Godfrey told supervisors that county-wide bounty programs aren’t effective in controlling the coyote population and, if the county is interested in wading into the problem, the best approach is to develop a targeted program at the hyperlocal level.
“If the county wants to do something, don’t think total population control, think very targeted control. That’s where you are going to have your best result, where you can help an individual that has a problem resolve that problem,” Godfrey said. “But, in doing that targeted removal, you are not going to have a population-level impact. You are helping one individual or a few individuals with very specific conflict issues.”
Godfrey explained that coyotes are highly adaptive creatures that increase their breeding when their population declines and migrate to areas where their population is sparse.
“The (coyote’s) social structure is very complex. They are very rapid in being able to fill in any gaps out there where coyotes have been removed,” he said.
Godfrey said that at least 60 percent of the coyote population in a given area must be killed annually to even have a shot at population control. He estimates there are about 1,000 coyotes in Louisa County, calling that a conservative guess.
Mineral District Supervisor Duane Adams, an avid hunter, said that bounty programs sound like a “feel good answer to a problem that there’s not really an answer to.”
Godfrey reiterated that the county could potentially help some residents who are losing livestock or pets to coyotes via a localized, targeted program but no board action could succeed in limiting the coyote population in the county as a whole.
He suggested that county officials work with DWR, representatives from the USDA’s wildlife program, local trappers, and other stakeholders to develop targeted mitigation strategies. He pointed to the USDA’s livestock protection program as a measure that might be worth trying to replicate at the local level to help residents experiencing coyote conflict.
Jackson District Supervisor Toni Williams, who owns a farm with livestock in eastern Louisa, volunteered to serve on a committee to further explore the issue and Patrick Henry District Supervisor Fitzgerald Barnes agreed to join him.
Board approves budget transfer for road improvements at Shannon Hill Regional Business Park: Supervisors authorized a $473,902 budget transfer “for construction of road enhancements” at Shannon Hill Regional Business Park, according to the approved resolution.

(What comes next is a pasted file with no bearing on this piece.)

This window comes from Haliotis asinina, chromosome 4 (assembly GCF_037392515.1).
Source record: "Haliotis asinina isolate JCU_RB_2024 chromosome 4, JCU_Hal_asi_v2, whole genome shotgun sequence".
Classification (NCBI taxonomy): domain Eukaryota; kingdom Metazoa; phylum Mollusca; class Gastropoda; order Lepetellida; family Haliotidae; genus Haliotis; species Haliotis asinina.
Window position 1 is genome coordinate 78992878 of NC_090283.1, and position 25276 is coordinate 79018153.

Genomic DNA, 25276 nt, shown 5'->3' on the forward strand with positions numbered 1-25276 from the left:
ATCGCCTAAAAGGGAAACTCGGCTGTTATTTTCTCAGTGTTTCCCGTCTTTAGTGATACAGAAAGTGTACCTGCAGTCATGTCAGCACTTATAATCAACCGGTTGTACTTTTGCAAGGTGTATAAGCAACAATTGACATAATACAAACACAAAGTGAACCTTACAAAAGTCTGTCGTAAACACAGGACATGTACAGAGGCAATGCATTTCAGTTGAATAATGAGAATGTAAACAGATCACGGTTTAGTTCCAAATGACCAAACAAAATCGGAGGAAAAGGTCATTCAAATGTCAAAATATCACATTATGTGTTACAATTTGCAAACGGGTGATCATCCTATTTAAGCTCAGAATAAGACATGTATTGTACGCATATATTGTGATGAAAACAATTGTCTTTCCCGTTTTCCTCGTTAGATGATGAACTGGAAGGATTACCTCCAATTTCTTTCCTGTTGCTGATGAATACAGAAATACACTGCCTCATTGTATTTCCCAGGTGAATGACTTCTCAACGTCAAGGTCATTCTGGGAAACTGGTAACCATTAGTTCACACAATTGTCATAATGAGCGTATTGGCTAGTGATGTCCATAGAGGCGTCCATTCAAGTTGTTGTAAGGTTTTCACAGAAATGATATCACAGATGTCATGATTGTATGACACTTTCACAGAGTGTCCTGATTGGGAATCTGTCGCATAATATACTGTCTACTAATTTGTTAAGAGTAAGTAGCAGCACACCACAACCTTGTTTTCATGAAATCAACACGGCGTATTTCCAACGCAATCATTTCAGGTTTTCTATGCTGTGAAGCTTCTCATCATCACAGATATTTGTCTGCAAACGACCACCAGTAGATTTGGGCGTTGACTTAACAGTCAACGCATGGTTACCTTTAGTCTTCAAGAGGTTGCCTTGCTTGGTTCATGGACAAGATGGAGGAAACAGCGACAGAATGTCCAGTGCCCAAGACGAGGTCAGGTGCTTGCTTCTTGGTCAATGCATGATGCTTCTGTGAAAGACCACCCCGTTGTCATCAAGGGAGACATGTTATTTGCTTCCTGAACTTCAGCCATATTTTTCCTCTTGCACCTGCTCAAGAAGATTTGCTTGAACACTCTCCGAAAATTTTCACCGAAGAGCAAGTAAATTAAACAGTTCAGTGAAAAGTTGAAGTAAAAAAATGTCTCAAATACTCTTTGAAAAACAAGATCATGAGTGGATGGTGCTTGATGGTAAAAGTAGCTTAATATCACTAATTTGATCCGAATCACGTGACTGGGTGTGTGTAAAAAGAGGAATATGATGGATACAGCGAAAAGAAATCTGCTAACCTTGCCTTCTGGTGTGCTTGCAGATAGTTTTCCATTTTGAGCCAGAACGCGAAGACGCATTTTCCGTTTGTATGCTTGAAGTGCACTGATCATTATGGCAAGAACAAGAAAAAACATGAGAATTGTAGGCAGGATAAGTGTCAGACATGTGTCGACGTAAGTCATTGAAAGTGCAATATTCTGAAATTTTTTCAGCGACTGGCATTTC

The county will transfer the funds from its Transportation Investment Fund, which is used to “save for transportation projects that have significant public value, as determined by the Board of Supervisors” to the Regional Business Park Transportation Capital Project.
Earlier this year, the Commonwealth Transportation Board approved a $643,000 grant for the park to help cover the costs of design work for road improvements. That funding was made available via the state’s Economic Development Access program.
Board bids farewell to chairman: Board members bid farewell to Green Springs District Supervisor Bob Babyok Monday night, honoring him for his service and sharing some kind words about his tenure.
Babyok was elected to the board in 2017 and served as its chair for the last two years. He lost his bid for re-election in November. Supervisor-elect Rachel Jones will join the body at its January 3 meeting.
Jackson District Supervisor Toni Williams told Babyok that he had a “good time” sitting next to him at the dais over the last few years.
“I appreciate who you are as a person more than anything else. I’ve never heard you say anything bad about anybody or anything. You’ve always had a positive light no matter what the situation. That’s just such a wonderful attribute to be able to find the good in everything,” he said.
Cuckoo District Supervisor Willie Gentry described Babyok as one who always sought consensus.
“You really wanted everybody to work together. You made special efforts on that. Sometimes, it didn’t work out like you planned but there was always that initiative to make that move. I’ve been around a lot of board members over the years and you are probably the best at trying to do that,” Gentry said.
Babyok told his colleagues that serving on the board had been both an honor and a learning experience. He thanked his fellow supervisors and expressed appreciation for county staff.
“My hat goes off to all the county staff that we have here. We are so far ahead of most counties. You see the success that we have and it’s for that reason. It’s the quality of the people we have here,” Babyok said.
Click here for contact information for the Louisa County Board of Supervisors.
Find agendas and minutes from previous meetings as well as archived recordings here.
Click here for contact information for the Louisa County School Board.
Click here for minutes and agendas for school board meetings.